I’m just not big on bugs and crawlers — they give me the creeps — so I actually just breezed through the place.
4. Raju Hill Strawberry Farm
There are many things in and about Cameron Highlands that remind me so much of Baguio City here in the Philippines. One of them is their obsession with strawberries, and this is clearly evident in places like Raju Hill, a strawberry farm that is open to everyone for free. Guests are invited to go around the farm as long as they don’t pluck fruits. But if you want to have a taste of their strawberries, there’s a cafe in the area where they serve a wide array of strawberry products — from cakes to shakes. Fresh strawberries are also available.
5. Rose Center Kea Farm
The Rose Centre Kea Farm, simply known in the region as Rose Centre, is located around 5km from Brinchang. Established in 1989, it was originally a vegetable farm but later blossomed into a vibrant garden. Aside from a wide variety of roses, the place boasts hundred of other flowers of all shapes, sizes, and colors. It is made up of 10 levels of terraces, spanning an entire face of a slope of a hill. Read more about Rose Center here.
6. Ee Feng Gu Kea Bee Farm
Maybe it was just the weather but there really was not anything spectacular about Ee Feng Gu Bee Farm. It has already started raining and we could not roam around the area anymore. Thing is, there was really not much in the area but the rows of honey combs skirting a typical garden. They probably offer guided tours with demonstration of honey harvesting but that was not available during our visit. The giant statues of honey bees were cute, though.
7. Mushroom Farm
My visit to the mushroom farm was memorable mainly because I had not been to one before. The center grows abalone mushrooms of different colors — grey, yellow, coral, white. We even spotted one monkey head mushroom (Hericium erinaceus), so called for its hairy or furry appearance. Cute as these mushrooms may look, we ended up buying nothing. If only they sell cooked mushroom dishes, instead.
8. Market Square
The Market Square consists of a couple of lanes of stalls, selling mostly produce. While it may appear ordinary to many, checking out the stores here proved to be entertaining as well. Many things that were new to me immediately caught my attention. From blue roses to giant eggplants (I had never seen eggplants that big!) to strawberries on stick (well, I had seen strawberries alright but not sold on stick a la barbeque). There was also a cart serving Malaysian-style street food.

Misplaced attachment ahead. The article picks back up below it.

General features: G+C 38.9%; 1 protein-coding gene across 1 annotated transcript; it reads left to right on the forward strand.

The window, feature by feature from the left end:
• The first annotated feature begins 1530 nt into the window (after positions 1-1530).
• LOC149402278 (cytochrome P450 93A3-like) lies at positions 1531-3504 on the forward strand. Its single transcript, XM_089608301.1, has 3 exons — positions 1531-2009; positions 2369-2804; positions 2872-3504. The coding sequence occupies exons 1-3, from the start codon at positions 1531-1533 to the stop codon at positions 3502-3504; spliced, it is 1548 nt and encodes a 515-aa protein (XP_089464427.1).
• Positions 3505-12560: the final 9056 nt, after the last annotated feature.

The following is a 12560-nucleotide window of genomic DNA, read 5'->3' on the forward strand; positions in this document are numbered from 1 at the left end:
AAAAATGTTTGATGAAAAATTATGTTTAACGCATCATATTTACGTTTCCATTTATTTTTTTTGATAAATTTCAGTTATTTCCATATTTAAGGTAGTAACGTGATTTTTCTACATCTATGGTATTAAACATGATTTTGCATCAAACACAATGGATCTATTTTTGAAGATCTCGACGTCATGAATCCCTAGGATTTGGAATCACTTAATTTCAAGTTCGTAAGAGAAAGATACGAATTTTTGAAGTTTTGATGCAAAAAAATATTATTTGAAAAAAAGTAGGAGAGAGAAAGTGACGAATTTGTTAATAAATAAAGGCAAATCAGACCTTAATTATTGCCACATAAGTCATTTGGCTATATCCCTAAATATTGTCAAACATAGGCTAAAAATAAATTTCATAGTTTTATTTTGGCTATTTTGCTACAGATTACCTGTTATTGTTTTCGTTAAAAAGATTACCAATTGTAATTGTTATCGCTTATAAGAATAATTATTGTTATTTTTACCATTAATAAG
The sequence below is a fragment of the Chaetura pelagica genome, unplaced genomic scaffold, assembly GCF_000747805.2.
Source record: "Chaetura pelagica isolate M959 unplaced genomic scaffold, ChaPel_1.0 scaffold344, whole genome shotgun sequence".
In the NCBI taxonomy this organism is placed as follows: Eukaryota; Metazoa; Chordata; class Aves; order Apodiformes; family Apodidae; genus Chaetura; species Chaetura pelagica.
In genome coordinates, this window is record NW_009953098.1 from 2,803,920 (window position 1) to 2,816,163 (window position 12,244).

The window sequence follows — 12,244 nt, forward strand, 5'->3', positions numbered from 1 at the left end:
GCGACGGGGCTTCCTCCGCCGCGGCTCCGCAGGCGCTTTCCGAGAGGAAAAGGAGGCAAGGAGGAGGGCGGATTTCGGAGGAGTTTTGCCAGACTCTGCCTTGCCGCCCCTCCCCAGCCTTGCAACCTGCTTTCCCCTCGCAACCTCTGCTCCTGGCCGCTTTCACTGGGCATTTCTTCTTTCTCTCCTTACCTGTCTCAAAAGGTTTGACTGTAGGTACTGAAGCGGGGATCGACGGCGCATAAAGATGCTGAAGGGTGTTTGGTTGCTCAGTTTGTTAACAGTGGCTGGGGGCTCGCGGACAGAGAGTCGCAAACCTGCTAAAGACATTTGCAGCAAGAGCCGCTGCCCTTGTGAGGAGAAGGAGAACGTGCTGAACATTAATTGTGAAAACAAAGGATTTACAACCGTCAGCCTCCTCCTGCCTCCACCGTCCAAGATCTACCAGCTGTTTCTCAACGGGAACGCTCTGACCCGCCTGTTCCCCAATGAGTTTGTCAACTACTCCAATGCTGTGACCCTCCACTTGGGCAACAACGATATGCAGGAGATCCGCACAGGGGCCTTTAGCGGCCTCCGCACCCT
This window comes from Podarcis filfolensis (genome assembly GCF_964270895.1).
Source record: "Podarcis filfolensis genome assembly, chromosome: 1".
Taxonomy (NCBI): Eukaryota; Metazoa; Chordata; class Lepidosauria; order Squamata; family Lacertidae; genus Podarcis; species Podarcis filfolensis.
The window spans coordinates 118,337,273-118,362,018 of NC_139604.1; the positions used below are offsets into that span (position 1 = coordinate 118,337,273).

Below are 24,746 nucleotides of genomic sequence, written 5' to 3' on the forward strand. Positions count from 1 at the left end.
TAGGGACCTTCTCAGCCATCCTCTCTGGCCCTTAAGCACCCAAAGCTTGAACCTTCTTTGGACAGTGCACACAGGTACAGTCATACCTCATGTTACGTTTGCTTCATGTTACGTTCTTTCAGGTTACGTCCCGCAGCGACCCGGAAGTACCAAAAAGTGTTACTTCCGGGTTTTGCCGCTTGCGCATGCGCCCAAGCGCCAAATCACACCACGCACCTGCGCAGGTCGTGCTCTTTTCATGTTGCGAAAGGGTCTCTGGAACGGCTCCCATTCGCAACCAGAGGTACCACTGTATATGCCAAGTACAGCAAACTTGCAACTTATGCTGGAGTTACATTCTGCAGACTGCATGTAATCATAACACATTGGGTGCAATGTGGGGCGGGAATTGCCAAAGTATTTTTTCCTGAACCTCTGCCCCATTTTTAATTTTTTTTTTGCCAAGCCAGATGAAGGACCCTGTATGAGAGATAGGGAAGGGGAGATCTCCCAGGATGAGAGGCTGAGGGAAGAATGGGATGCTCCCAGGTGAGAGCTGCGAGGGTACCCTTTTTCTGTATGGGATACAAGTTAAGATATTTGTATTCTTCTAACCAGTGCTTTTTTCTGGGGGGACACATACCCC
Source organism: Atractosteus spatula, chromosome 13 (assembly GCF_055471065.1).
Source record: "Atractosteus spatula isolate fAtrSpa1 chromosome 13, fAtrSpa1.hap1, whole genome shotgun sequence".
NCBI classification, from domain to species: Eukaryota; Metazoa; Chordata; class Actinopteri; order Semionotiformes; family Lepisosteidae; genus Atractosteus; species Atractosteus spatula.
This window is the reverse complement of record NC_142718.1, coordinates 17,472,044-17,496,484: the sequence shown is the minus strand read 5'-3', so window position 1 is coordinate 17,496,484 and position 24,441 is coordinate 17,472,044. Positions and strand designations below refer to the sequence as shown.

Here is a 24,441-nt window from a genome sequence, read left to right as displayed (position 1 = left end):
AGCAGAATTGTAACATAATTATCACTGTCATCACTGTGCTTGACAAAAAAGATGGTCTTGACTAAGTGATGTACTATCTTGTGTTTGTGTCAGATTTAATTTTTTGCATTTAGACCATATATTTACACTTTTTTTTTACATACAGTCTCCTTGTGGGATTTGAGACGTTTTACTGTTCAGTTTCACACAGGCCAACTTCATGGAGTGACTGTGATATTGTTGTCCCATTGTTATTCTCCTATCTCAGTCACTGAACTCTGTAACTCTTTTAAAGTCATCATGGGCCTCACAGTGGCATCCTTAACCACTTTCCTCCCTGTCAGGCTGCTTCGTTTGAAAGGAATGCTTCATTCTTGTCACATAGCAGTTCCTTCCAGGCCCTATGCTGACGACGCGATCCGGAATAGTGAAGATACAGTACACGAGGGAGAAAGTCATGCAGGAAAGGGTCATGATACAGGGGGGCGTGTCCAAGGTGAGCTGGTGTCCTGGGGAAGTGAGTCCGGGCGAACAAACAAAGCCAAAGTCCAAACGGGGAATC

9. Sam Poh Buddhist Temple
Standing on top of a hill overlooking Brinchang, Sam Poh Temple provides a stunning view of the town and a great place for relaxation and meditation. Said to be the fourth biggest Buddhist temple in Malaysia, the temple is composed of several halls that house giant statues of Buddha and the Four Heavenly Kings among others. The temple was built in 1972 and has been maintained by monks.
10. Parit Falls and Jungle Trail
“This is the most amazing waterfall I have seen in Malaysia today,” a man next to us declared. He was amused but sarcastic at the same time. Parit Waterfall is small, underwhelming, and does not really compare to some of the other waterfalls I had seen in Malaysia. But the place was still appealing, at least to me, who is always in love with the forest. The site was really peaceful and calming. From here, two jungle trails could be taken and I really wanted to do the one that would lead to the town center of Tanah Rata. Unfortunately, we were afraid it would rain heavily in the next hour that we would be drenched by the time we reach our hostel.
If I would do it again, I would opt with the half-day tour instead. Many of the sites we visited during the latter half of our tour were more on the “tourist trap” end of the spectrum. They felt like fillers.
Truth be told, the primary reason we were dying to go to Cameron Highlands was a chance to see the Rafflesia, the biggest flower on earth. Unfortunately, bad timing messed up our plans again. It was not the flower’s season anymore so we had to do this whole day leisure tour instead. While we did not get what we came here for, we still left pretty satisfied. So satisfied that of all the places in Malaysia that I had been to, Cameron Highlands is my absolute favorite.
Posted: 2012 • 12 • 1